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Shabbat Parashat Vayeishev 5779

Ein Ayah: Broad Knowledge for those on the Verge, Not Beyond it

(condensed from Ein Ayah, Shabbat 8:8)

Gemara: Rav Zeira found Rav Yehuda when he was by the entrance of his father-in-law’s home. He saw that Rav Yehuda was in a happy mood and that if he asked him any question about anything “in space” (i.e., in the world), he would give the answer.


Ein Ayah: There is a phenomenon of an elevated spirit to the point that it conceives all sorts of conceptions that exceed all boundaries, including the boundaries of the holy confines of the details of the Torah. Realize that the Torah is compared to a woman, as it is the practical, outward expression of the wisdom. In contrast, the wisdom itself comes from Hashem, Who is represented by the woman’s father.

When one has an elevated soul, the happiness exceeds all boundaries, and the whole world can be seen from the internal side of the wise spirit. The paths of wisdom break forth to be able to view everything, from the lofty to the lowest and most trivial matters. He can view not only matters that can be grasped through intellectuality and logic, but even things that seem to be improper for the developed mind to spend time thinking about, things that can be expressed in terms of air and space. These too will be illuminated by the great person’s mind when it “flies” beyond all boundaries.

This is represented by the metaphor of Rav Yehuda being by the entrance of the home of his father-in-law (i.e., Hashem), at which time his spirit was open to understanding everything without limitations. While he would naturally be focusing on lofty matters, the questioner would be able to take him to any matter, including those that are simple and insignificant, and Rav Yehuda would be willing to answer.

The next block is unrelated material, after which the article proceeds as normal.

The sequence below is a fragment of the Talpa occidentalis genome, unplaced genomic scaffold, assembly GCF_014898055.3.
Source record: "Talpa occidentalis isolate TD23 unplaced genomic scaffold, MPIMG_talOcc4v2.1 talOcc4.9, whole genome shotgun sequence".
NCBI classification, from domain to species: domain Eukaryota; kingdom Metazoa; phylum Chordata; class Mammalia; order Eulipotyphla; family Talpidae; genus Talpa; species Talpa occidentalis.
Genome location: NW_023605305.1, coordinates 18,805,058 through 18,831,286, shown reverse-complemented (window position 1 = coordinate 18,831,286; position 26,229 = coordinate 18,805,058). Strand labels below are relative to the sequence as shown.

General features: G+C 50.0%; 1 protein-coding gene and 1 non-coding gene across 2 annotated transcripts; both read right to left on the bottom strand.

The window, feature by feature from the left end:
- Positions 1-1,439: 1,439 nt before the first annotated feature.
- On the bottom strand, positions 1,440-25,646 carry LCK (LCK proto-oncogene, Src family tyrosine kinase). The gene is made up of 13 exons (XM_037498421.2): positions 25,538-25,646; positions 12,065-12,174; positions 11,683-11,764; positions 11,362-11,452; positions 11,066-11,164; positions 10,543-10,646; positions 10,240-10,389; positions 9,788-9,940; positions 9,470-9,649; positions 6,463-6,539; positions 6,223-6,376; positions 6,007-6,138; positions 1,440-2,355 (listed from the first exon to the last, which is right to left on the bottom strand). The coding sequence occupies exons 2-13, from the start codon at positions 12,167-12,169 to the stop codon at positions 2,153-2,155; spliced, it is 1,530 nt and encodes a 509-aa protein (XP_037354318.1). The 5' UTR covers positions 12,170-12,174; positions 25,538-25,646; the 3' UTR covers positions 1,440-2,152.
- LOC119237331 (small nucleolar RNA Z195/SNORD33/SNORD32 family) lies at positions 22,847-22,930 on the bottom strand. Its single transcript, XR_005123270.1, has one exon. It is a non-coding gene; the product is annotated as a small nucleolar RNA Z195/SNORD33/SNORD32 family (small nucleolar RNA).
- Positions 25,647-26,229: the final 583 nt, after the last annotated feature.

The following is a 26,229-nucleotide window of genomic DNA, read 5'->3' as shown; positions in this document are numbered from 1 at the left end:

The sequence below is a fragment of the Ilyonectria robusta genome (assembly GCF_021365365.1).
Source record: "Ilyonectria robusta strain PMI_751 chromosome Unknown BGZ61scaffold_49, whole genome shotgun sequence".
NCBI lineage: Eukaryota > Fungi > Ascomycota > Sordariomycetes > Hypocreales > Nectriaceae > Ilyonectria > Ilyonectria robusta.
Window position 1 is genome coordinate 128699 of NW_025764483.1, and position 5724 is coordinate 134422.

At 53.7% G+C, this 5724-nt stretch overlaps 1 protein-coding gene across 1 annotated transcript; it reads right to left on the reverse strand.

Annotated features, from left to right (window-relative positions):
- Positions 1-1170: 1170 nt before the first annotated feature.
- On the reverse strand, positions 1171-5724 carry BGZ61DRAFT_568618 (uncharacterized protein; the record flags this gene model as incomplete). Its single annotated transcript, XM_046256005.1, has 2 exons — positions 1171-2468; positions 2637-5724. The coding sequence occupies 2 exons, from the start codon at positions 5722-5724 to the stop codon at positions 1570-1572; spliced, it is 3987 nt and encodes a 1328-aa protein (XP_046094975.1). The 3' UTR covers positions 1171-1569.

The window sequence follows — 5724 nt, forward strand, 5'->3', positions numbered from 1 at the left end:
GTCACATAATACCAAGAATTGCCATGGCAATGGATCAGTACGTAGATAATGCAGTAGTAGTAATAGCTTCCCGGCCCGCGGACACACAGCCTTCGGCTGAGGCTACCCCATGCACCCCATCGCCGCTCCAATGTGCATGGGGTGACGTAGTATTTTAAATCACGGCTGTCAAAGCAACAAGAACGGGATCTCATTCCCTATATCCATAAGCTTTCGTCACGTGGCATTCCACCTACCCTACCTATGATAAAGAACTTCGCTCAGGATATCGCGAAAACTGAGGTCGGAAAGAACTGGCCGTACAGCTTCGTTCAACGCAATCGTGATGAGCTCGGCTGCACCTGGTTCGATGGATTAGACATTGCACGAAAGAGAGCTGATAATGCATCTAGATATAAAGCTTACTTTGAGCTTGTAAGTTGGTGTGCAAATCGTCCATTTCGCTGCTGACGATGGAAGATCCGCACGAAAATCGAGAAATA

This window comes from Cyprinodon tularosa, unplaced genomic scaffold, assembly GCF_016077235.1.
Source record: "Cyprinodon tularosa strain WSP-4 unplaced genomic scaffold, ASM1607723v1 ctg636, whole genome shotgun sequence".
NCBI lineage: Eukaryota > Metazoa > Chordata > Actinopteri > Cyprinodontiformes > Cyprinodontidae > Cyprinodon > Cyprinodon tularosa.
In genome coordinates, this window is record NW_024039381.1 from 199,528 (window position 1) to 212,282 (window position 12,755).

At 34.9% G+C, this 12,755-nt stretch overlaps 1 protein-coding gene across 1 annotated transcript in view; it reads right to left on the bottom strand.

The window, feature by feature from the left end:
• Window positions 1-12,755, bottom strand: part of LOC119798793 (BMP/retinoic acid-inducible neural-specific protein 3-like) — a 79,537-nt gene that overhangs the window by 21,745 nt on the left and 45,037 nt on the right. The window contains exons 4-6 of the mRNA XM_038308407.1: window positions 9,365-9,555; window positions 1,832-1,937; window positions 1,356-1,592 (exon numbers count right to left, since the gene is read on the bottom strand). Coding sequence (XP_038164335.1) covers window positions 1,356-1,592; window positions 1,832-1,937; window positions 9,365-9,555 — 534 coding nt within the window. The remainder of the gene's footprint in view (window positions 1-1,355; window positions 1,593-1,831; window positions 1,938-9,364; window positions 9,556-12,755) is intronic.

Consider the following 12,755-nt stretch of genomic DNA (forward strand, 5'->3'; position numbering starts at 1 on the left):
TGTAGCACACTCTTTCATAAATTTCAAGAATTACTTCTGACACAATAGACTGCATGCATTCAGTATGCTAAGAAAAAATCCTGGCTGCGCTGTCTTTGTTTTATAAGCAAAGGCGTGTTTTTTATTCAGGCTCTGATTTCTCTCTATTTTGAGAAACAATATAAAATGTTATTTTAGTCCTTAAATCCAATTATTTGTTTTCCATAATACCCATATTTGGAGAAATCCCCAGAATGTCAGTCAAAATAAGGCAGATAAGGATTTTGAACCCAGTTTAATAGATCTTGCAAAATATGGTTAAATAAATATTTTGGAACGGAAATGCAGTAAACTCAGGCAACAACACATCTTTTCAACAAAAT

When one is on the verge of divine understanding, the flow of understanding could even take him to matters in the simple physical world. The abundant inspiration of the hidden world actually makes all of wisdom open before him. Everything becomes clear and unified. When one has both the highest thoughts and also connects to the most mundane things, this is described as a happy mood, and questions of limited depth are solved immediately.

It is different when the scholar goes beyond the entranceway but actually “goes into his father-in-law’s house.” While he enjoys his exposure to the light of Hashem and His goodness, he is no longer described as being in a good mood, which allows him to look from above to below, from the sacred world to the mundane world. Along with the spiritual enjoyment of one who is inside, there is a certain “heaviness of the head” and a joyous trembling, as the greatest lights shower down upon him, taking him to a place higher than the place from which he came. His thirst for Hashem and his fear, full of an appreciation of sanctity, grow. At the same time, he is distanced from the logic of mundane matters, as thoughts of the divine erase them. He is not able to answer questions about matters in “the space of the world.”

Therefore, the time to ask questions about matters of the mundane world is when one is by the entrance to the deeper levels. Then, questions can bring him to focus on solutions to simple dilemmas.

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